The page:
A YouTube clip went viral last week of three men in Utah’s Goblin Valley State Park toppling over an ancient “goblin” sandstone rock formation that they considered it a safety hazard, then laughing and high-fiving afterward. It might seem surprising that the one who gave the shove, Glenn Taylor, was up for such vigorous activities, since he suffered what were described as “debilitating” back injuries (according to his legal claims) in a road accident four years ago. According to the father of the defendant in that still-unresolved case, neither Taylor nor others involved visited the hospital after that rear-ending. “Taylor’s attorney Mark Stubbs says just because his client is beginning to recover from his injured back doesn’t mean he hasn’t suffered from pain in the past, and he says Taylor’s medical bills in the wake of the accident could continue for years.” [CNN, NYDN, KUTV (auto-plays video)] More: NY Post. More: Lenore Skenazy (but it’s to make kids safer!).
Commenter “Anonymous Attorney” writes:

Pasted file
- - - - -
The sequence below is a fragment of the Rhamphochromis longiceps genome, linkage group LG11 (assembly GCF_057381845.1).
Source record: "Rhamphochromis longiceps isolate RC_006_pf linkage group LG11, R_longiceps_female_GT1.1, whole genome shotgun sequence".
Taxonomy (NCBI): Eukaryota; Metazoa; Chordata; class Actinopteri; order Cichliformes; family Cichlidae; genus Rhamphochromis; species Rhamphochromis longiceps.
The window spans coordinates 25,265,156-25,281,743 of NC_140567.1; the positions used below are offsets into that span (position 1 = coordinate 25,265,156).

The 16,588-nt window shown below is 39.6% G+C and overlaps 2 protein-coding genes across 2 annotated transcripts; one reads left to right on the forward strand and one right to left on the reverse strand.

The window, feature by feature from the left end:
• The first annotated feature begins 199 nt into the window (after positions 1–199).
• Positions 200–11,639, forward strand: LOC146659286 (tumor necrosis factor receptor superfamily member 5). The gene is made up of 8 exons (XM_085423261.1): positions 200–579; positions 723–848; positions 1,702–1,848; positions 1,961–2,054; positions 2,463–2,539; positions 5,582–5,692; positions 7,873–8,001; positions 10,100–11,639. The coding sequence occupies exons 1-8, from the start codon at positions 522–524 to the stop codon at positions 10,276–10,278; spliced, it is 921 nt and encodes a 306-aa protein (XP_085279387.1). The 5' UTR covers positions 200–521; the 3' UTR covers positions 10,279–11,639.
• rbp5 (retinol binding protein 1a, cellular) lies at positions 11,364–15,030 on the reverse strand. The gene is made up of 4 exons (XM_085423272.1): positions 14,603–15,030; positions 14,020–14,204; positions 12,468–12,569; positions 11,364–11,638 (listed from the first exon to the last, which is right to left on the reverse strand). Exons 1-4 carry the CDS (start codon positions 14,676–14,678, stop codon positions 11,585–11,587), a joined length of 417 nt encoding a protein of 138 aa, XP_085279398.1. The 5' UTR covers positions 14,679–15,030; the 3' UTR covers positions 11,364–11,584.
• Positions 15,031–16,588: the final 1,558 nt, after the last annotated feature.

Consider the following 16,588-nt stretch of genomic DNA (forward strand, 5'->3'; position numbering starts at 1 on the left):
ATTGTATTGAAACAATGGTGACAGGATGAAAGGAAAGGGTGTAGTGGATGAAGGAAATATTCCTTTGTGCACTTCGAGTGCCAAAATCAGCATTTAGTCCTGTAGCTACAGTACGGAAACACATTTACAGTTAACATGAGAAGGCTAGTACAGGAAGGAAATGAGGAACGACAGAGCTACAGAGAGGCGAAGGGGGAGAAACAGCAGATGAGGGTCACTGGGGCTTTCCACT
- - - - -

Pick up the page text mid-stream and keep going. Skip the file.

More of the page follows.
Part of the litigation explosion includes every other person with a back injury claim being sent for invasive “fusion” or other drastic spinal surgery. Of course, defendants, often through insurance, foot the bill for these very expensive procedures. In my time I saw dozens of cases involving, say, a 5-mph fender bender that resulted in these surgeries. It was almost as if plaintiff attorneys and doctors worked together to push them through because they would multiply damages 5-fold for the lawyer, and of course the doctor gets paid handsomely, too. The cost of some surgeries can approach $100,000. A few doctors were known for never seeing a patient who didn’t “need” these surgeries. Courts and juries, of course, take anything a doctor says on its face, and so they’d go along.
A study in JAMA now confirms these are grossly overprescribed and often a really bad idea, medically. Note that this particular study excluded patients admitted as a result of vehicle crashes or with vertebral fractures or dislocations, which nonetheless leaves many other injuries that can fit the pattern: slip-falls, workers comp back strains and so on. I think it’s safe to say that if the JAMA authors ever do a study looking at car crash plaintiffs, they’ll make similar findings.
By the way, the New York Times actually beat JAMA to the punch on some of this, like the doctors owning financial stakes in the surgical equipment companies.
After your low-speed accident outside New York City’s Port Authority, you suspect there’s something a tad suspicious about the resulting $15 million neck-and-back-injury claim against you by the occupant of the limo you hit, a man named Marcus Schrenker. And then one day he turns up on all the front pages…